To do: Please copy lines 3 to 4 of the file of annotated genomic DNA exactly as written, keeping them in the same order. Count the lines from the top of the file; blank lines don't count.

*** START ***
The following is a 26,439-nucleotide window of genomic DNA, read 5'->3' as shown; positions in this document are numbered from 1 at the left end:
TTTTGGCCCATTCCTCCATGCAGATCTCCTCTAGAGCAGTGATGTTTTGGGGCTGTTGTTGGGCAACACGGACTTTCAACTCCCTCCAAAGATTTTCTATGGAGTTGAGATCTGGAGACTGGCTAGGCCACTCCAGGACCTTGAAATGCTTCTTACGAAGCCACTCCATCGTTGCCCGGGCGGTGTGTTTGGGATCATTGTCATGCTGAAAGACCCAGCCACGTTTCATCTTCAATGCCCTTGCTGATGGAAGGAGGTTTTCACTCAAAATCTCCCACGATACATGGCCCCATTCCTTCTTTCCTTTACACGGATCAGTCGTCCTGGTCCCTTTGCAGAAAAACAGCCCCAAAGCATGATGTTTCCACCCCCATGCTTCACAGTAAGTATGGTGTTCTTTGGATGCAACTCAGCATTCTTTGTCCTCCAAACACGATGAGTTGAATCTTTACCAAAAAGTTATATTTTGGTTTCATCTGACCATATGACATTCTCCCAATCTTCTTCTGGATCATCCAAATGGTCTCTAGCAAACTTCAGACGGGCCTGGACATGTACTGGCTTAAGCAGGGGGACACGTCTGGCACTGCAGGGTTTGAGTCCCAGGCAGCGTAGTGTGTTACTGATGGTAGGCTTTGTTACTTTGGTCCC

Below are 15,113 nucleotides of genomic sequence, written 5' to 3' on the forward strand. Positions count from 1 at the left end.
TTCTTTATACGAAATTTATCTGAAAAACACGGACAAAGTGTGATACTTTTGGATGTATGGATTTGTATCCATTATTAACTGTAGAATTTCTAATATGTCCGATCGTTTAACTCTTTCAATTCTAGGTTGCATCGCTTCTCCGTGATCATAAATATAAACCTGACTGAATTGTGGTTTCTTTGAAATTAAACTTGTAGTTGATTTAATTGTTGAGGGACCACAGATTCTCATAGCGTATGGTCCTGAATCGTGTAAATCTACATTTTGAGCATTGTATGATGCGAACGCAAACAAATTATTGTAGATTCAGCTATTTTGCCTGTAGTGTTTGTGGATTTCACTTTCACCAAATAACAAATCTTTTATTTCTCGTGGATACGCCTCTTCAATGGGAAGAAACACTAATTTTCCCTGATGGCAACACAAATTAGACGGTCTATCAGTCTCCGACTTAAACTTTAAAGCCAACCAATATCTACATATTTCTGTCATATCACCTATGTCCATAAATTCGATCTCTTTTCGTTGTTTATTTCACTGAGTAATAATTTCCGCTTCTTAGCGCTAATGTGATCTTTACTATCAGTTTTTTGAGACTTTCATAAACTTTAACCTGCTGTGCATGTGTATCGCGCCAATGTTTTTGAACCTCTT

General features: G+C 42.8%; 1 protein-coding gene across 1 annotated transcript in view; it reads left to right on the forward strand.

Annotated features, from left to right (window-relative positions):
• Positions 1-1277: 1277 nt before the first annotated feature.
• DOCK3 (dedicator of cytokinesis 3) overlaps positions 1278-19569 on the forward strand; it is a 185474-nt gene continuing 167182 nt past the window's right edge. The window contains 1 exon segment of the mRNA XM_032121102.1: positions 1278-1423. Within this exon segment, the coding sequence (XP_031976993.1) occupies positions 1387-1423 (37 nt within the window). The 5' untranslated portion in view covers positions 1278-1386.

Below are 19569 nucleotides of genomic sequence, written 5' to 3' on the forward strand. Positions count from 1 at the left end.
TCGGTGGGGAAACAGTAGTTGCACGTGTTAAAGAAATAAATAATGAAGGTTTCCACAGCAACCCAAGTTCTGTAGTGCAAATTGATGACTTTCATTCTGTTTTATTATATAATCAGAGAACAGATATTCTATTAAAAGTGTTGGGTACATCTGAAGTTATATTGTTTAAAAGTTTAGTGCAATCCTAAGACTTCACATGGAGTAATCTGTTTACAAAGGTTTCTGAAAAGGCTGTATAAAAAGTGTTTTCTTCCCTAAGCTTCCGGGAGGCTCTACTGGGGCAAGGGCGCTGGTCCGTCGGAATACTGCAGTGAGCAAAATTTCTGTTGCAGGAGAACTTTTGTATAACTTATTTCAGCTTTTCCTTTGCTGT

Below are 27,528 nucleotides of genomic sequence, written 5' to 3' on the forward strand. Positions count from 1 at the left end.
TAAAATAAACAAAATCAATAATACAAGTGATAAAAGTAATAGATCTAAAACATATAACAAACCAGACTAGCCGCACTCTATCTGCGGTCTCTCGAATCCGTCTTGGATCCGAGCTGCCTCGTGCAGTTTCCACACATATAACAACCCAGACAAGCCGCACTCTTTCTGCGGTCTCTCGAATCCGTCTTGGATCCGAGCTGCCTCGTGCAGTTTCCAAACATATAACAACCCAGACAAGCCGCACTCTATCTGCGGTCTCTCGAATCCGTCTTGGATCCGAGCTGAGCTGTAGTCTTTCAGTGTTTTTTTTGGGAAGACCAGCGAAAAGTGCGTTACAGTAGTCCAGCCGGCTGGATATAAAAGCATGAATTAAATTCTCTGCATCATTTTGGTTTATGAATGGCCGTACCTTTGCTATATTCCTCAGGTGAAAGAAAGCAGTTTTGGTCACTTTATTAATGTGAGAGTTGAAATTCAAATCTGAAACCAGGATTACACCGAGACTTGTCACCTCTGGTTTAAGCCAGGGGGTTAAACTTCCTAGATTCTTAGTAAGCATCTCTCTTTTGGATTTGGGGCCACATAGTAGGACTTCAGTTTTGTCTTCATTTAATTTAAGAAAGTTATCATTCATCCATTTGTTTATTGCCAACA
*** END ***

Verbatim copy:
Below are 15,113 nucleotides of genomic sequence, written 5' to 3' on the forward strand. Positions count from 1 at the left end.
TTCTTTATACGAAATTTATCTGAAAAACACGGACAAAGTGTGATACTTTTGGATGTATGGATTTGTATCCATTATTAACTGTAGAATTTCTAATATGTCCGATCGTTTAACTCTTTCAATTCTAGGTTGCATCGCTTCTCCGTGATCATAAATATAAACCTGACTGAATTGTGGTTTCTTTGAAATTAAACTTGTAGTTGATTTAATTGTTGAGGGACCACAGATTCTCATAGCGTATGGTCCTGAATCGTGTAAATCTACATTTTGAGCATTGTATGATGCGAACGCAAACAAATTATTGTAGATTCAGCTATTTTGCCTGTAGTGTTTGTGGATTTCACTTTCACCAAATAACAAATCTTTTATTTCTCGTGGATACGCCTCTTCAATGGGAAGAAACACTAATTTTCCCTGATGGCAACACAAATTAGACGGTCTATCAGTCTCCGACTTAAACTTTAAAGCCAACCAATATCTACATATTTCTGTCATATCACCTATGTCCATAAATTCGATCTCTTTTCGTTGTTTATTTCACTGAGTAATAATTTCCGCTTCTTAGCGCTAATGTGATCTTTACTATCAGTTTTTTGAGACTTTCATAAACTTTAACCTGCTGTGCATGTGTATCGCGCCAATGTTTTTGAACCTCTT